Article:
By Congresswoman Eddie Bernice Johnson
30th Congressional District of Texas in the US House of Representatives
Hurricane Dorian was ruthlessly nightmarish for three days last week, devastating the people of the northern Islands that make up the country of the Bahamas, located just fifty miles from the coast of Florida.
Some witnesses say that it was as if portions of the Bahamas were swallowed by the ocean, with waves rising twenty feet above sea level and waters rushing to destroy the second floors of many of dwellings where families lived.
In the midst of the category five storm, one Bahamian man, himself blind, lifted his disabled son onto his shoulders and walked for what seemed like an eternity in waters that reached his chin to the safety of his sister’s home many feet away from his own.
Nearly 80,000 people have been left homeless, thousands of homes have been destroyed and countless numbers of futures have been placed on hold or ruined. Property damage has risen into the billions of dollars because of a storm whose winds reached 200 miles per hour at its worse.
To their credit, countries such as the United States, the United Kingdom, Jamaica and Canada have come to the aid of the people of the Bahamas, mostly decedents of captured Africans who were taken there as slaves by the British during the 18th century.
Relief agencies such as the Red Cross, the Red Crescent, Direct Relief and World Vision are providing nutritious foods, clothing, transportation, drinking water and temporary shelter to people of the island nation which gained its independence from Great Britain in 1973.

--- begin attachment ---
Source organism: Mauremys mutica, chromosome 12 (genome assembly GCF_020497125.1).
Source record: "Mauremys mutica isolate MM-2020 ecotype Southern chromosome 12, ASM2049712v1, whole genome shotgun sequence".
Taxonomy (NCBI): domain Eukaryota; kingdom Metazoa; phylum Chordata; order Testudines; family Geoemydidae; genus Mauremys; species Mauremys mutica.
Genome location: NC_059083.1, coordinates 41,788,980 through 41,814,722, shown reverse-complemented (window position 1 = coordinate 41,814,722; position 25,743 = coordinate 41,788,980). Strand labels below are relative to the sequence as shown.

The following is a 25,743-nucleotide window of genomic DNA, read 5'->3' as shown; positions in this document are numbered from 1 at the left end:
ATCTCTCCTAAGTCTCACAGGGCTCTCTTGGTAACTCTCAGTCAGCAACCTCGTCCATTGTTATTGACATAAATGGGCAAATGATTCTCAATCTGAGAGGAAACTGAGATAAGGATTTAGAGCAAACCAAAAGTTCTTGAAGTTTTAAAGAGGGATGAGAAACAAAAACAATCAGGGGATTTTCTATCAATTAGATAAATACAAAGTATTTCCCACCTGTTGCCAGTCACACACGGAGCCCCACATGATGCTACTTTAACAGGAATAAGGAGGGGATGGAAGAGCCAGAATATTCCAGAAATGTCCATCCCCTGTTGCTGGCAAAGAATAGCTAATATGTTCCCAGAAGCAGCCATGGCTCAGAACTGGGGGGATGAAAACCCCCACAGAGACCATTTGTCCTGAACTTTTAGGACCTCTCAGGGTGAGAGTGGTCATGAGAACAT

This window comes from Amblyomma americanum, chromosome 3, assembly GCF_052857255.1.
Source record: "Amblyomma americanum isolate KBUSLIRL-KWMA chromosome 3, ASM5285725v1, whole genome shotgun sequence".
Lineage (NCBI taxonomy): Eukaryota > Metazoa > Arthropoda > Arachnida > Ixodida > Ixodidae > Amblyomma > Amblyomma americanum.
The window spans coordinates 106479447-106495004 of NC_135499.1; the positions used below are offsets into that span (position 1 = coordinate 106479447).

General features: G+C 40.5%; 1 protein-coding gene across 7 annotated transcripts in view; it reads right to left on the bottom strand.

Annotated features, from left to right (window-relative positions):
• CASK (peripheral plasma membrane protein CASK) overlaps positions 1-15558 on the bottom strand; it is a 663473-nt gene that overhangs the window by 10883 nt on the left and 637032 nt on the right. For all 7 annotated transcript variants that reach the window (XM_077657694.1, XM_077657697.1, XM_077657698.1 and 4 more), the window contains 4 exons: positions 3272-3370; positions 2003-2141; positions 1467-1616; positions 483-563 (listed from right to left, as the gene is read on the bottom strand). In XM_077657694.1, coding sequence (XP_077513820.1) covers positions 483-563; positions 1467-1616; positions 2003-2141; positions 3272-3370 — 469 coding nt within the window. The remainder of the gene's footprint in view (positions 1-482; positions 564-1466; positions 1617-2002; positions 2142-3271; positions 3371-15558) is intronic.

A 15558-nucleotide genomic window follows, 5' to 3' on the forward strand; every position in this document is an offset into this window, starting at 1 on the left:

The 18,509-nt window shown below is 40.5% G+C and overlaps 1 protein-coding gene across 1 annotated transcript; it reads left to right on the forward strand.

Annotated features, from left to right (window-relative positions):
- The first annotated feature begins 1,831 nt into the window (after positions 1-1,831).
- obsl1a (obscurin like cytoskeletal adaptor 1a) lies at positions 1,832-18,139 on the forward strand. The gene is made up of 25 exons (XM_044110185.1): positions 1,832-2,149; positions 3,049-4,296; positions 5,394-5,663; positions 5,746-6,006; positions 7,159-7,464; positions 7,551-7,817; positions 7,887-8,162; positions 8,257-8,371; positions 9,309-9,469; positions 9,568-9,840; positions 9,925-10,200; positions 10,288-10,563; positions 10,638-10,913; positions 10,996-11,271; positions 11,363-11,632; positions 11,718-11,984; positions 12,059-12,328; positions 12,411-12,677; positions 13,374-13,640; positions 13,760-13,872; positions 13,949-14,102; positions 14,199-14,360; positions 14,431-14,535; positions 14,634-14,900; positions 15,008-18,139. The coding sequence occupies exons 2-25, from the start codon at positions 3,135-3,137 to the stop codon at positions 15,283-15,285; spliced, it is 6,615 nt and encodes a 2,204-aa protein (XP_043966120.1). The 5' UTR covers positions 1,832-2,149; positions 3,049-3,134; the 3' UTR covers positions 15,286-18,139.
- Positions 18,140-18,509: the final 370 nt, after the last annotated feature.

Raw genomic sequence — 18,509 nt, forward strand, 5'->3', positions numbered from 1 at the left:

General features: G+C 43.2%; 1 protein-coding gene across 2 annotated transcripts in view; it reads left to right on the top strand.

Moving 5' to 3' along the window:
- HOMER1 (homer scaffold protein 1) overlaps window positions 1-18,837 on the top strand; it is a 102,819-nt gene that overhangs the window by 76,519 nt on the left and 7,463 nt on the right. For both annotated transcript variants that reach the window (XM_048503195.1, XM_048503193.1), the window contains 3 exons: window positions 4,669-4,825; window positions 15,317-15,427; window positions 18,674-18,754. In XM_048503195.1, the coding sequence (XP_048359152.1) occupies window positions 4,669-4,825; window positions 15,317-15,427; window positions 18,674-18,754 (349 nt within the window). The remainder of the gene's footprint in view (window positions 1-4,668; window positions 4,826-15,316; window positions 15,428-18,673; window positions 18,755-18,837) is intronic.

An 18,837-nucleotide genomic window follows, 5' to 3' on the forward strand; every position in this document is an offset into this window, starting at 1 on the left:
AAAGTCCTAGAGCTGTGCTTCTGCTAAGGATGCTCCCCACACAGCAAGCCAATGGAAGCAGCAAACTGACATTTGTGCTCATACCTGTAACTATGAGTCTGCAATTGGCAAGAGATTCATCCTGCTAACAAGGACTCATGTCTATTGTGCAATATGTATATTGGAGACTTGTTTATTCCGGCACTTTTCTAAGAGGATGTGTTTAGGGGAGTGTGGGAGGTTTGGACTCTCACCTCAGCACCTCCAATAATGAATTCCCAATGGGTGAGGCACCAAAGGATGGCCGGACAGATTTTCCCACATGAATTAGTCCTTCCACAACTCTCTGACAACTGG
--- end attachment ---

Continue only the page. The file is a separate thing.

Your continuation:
A large number of faith-based institutions, businesses social and fraternal organizations and individuals are involved in assisting the Bahamas and its people as they attempt to reorganize their nation and their lives, having been unhinged by an unprecedented storm during a period when the world’s oceans are warming, and storms such as Dorian are becoming more frequent and life-threatening.
And while it has been heart wrenching to see the storm and its aftermath it is encouraging to witness the response of nations and people to personal tragedy of horrific proportions.
Neither nation nor people know the time or the day when sunlight will be shut off from us. It does, however, bring great comfort to know that we live in a world in which people are eager to come to the assistance of others.
I applaud those that have stepped forward to help the Bahamas and am prayerful that the pain that Dorian has brought into their lives will not endure, and that they will once again be safe and know the warmth and quiet that was once theirs in the lovely place in which they lived.